Po­lice said Martinez stran­gled and raped the teen, with the state med­i­cal ex­am­iner de­ter­min­ing the cause of Binger's death as suf­fo­ca­tion and as­phyx­i­a­tion.

Martinez was an un­doc­u­mented im­mi­grant who lived just a few blocks away, in a small 6-foot by 8-foot shed at­tached to his brother's mo­bile home and equipped with a cot, shower, TV and other ameni­ties.

Track­ing dogs led in­ves­ti­ga­tors to a cooler at a nearby gas sta­tion, where Martinez was seen on sur­veil­lance footage buy­ing a straw­berry fruit drink — the same kind as an empty bot­tle found at the crime scene.

A link was made be­tween DNA found on the bot­tle and se­men found in­side Binger's body. Af­ter Martinez's ar­rest in Fe­bru­ary 2005, pros­e­cu­tors said that a swab col­lected from Martinez's cheek was also a match.

A long way to trial

Though he made some mar­ginal progress on learn­ing sign lan­guage be­tween his ar­rest and 2009, court records say, Martinez has since “plateaued.”

When a judge ruled him un­restorably in­com­pe­tent in 2013, it was also clear that Martinez didn't meet the stan­dards to be in­vol­un­tar­ily com­mit­ted to a state hospi­tal — ei­ther as a vi­o­lent sex of­fender (be­cause there's been no con­vic­tion), or from a se­vere in­tel­lec­tual dis­abil­ity or ma­jor psy­chi­atric con­di­tion.

When a judge rules some­one's com­pe­tency “un­restorable,” the felony charges are au­to­mat­i­cally dis­missed if it's been at least five years since the ar­rest. (Martinez's rob­bery, rape and sodomy charges were tossed in 2014.)

But the leg­is­la­ture carved out a spe­cial ex­cep­tion for cap­i­tal mur­der.

Those de­fen­dants can be or­dered to get “con­tin­ued treat­ment” for six-month pe­ri­ods “with­out lim­i­ta­tion,” so long as “the court finds the con­tin­ued treat­ment to be med­i­cally ap­pro­pri­ate,” and the de­fen­dant is still “a dan­ger to him­self or oth­ers.”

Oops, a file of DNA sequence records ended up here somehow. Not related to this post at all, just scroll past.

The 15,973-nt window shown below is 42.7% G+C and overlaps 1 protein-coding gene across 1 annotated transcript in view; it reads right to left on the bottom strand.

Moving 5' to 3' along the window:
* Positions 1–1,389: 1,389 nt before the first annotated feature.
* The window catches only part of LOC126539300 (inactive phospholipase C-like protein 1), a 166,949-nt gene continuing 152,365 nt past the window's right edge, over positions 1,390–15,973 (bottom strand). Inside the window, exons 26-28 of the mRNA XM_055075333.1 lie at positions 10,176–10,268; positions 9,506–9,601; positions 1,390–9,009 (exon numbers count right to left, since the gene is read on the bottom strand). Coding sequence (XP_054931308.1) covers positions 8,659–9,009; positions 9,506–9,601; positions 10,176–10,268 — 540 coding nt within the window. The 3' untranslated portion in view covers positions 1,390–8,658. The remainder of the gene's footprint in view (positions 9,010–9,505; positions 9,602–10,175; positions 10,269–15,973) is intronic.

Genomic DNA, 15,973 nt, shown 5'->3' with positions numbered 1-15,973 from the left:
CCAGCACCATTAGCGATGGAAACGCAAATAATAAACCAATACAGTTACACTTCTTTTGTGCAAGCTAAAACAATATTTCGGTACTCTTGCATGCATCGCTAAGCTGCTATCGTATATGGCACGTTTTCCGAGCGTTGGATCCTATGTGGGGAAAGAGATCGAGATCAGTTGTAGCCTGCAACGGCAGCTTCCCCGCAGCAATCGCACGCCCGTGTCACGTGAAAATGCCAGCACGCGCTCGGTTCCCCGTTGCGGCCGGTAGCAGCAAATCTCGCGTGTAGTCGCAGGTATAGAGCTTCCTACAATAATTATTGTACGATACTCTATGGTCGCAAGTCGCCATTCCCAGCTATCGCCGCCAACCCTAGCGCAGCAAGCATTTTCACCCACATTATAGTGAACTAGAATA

In 2016, Martinez's lawyers ar­gued in Cir­cuit Court that the statute is be­ing mis­ap­plied and that his con­sti­tu­tional rights — to due process, equal pro­tec­tion and a speedy trial — were be­ing vi­o­lated.

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Martinez's at­tor­ney, Clancy, said his client had “im­mer­sion” with other deaf in­mates over the years, in­clud­ing at West­ern State Hospi­tal in Staunton. But the lawyer wasn't sure if the sign lan­guage teach­ers were deaf, too.

Death penalty out

Green said he would like noth­ing more than to pros­e­cute the crime and bring clo­sure to Brit­tany Binger's fam­ily. “I would love for this case to go to trial,” he said. “I would love to bring jus­tice to this com­mu­nity and to Mr. Martinez. Noth­ing would please me more than if we could ac­tu­ally go to trial and present this ev­i­dence rather than re­main in this limbo.” In June 2010, Green an­nounced he would not seek the death penalty against Martinez if he's con­victed of cap­i­tal mur­der. “We made the de­ter­mi­na­tion that while the ev­i­dence was strong as to Mr. Martinez's guilt, it would be a dif­fi­cult case to make as far as cap­i­tal,” he said. Martinez didn't have a prior crim­i­nal record, Green said, and the case might “not have lined up” with the vile­ness of some other cap­i­tal crimes. But it was a strate­gic de­ci­sion, too: Green wanted those try­ing to re­store Martinez to ac­tu­ally teach him the sign lan­guage he needed. Know­ing that an ex­e­cu­tion awaited the man they were help­ing, Green said, might have been coun­ter­pro­duc­tive to that goal. “Some peo­ple may not have the stom­ach ... if they know that we are work­ing to help this guy be­come com­pe­tent so the state can kill him,” Green said. Green said he talked with Binger's fam­ily about tak­ing death off the ta­ble. “I don't want to speak for them, but I will tell you that we did dis­cuss it with them,” he said. Binger's fa­ther, James Binger, 54, of James City, couldn't be reached for comment for this story, in­clud­ing a re­quest made through Green. Martinez's brother, San­ti­ago Martinez, also could not be reached.